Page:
Nyhetsinnsamler

Elevprosjekt fikk flere til å søke helsefag

Dagens Medisin - 7 timer 35 min siden
Elever endret holdninger til eldre etter livsglede-prosjekt, viser oppgave. 

Evolving bacteria to produce more of all sorts of useful chemicals

nobel intent - 11 timer 4 min siden

In many cases, cells are capable of feats of chemistry that leave human-designed systems in their dust. The problem is that evolution only drives cells that produce the chemicals they need, only in the quantities they need. We design systems to make the chemicals we want and generally take as much as we can produce. Typically, these two things aren't compatible. But some Harvard researchers have figured out a way of getting them into alignment.

It's easy to transplant biochemical pathways into bacteria, at least once you identify the genes involved. At that point, you can have the bacteria produce drugs or other useful chemicals, such as precursors to plastics. The problem is usually that the bacteria aren't happy about it. Producing chemicals generally requires energy, and it siphons off chemical precursors that the bacteria need for their own purposes.

There are two neat tricks that the authors use to induce the bacteria to be happier about being converted into miniature chemical factories. The first is that they figure out how to make the chemical product we want essential to the cell's survival. The second is that they let evolution integrate the new biochemical pathway into the cell.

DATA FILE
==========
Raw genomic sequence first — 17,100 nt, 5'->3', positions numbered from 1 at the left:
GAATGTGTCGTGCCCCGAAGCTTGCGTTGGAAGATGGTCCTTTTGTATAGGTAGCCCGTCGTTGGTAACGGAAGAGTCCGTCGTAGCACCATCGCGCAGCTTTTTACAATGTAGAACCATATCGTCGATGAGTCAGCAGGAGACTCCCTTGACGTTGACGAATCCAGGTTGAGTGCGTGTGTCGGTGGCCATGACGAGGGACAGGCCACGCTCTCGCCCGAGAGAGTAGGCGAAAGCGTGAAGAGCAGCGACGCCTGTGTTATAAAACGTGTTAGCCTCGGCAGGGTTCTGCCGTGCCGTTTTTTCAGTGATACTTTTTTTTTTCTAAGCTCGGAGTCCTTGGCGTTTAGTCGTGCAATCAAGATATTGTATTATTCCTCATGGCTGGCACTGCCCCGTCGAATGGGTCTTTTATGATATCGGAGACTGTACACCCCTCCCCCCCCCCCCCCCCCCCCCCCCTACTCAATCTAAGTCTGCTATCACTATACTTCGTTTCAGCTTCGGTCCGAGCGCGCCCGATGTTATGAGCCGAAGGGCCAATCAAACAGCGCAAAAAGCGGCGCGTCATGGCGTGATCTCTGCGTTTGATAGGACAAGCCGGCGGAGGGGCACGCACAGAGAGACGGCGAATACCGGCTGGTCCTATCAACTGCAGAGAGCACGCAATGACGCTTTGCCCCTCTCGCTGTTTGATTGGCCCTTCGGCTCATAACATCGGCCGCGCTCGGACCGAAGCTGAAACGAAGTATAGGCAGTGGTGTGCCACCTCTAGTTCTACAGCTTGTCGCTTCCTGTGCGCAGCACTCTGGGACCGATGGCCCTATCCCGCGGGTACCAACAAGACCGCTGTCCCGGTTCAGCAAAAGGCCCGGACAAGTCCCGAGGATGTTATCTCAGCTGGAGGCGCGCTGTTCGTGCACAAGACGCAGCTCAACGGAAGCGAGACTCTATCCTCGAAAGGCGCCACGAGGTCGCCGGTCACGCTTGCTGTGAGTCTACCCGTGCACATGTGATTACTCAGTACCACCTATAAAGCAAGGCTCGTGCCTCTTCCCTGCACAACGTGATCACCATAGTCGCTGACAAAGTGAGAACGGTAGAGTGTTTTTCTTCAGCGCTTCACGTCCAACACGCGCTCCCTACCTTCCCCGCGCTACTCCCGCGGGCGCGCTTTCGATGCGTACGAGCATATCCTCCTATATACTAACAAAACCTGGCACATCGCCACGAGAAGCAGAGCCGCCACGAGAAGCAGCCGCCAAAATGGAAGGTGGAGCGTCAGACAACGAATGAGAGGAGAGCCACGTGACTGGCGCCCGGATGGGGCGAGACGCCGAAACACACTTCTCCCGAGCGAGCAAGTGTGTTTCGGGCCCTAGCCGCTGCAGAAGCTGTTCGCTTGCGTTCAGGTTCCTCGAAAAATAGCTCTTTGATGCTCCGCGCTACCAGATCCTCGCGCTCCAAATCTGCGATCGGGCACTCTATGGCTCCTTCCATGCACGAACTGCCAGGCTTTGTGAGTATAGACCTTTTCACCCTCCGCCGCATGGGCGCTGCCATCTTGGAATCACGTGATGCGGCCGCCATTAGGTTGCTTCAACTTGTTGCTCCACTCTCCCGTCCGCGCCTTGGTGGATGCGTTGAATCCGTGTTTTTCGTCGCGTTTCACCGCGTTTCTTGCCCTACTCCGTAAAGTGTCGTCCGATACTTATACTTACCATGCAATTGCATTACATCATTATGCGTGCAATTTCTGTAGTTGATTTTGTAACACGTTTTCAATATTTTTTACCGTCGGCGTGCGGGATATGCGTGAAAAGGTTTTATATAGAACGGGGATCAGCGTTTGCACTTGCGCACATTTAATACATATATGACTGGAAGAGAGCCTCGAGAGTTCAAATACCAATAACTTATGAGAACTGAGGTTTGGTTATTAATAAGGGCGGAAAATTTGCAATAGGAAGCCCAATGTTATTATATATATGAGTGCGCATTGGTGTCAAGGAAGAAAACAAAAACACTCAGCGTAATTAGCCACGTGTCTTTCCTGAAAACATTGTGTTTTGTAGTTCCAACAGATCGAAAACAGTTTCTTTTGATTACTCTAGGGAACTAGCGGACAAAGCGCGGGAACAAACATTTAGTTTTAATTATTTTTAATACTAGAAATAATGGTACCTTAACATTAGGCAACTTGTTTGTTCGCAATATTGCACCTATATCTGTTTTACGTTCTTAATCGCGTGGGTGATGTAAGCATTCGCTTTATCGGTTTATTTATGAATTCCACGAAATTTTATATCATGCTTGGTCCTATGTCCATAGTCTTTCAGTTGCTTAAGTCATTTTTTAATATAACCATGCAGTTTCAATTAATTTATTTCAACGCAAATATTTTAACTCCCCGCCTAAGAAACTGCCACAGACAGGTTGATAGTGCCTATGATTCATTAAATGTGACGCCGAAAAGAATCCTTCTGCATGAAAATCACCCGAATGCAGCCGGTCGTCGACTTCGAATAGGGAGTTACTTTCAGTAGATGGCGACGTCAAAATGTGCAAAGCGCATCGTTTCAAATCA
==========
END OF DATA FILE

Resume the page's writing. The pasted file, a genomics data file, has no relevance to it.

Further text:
Read 10 remaining paragraphs | Comments

More problems for bees: we’ve wiped out their favorite plants

nobel intent - tir, 25/11/2014 - 17:30

Bees are disappearing—that much is certain. What's unclear is why. Pathogens and pesticides have been posited as potential causes, as has the loss of bees' preferred floral resources. This last reason has intuitive appeal: wildflowers are disappearing because of agriculture, and bees rely on the pollen and nectar in flowers, so the loss of flowers should be causing the loss of bees.

But a demonstration of this seemingly simple idea has been hard to come by. Different species of bees rely on different plants—the bee species that are disappearing have never been analyzed in terms of taste for the plants that are disappearing to see if they match up. And, once the bees or plants are gone, it's hard to figure out what relationship (if any) they might have had. Pesky details.

Researchers in the Netherlands have gotten around this problem by examining museum specimens of bees to figure out which bees like which flowers. They've demonstrated that the bee species that have declined are in fact those that like the pollen from flower species that have also declined.

Read 5 remaining paragraphs | Comments

Over 500 helseprosjekter får støtte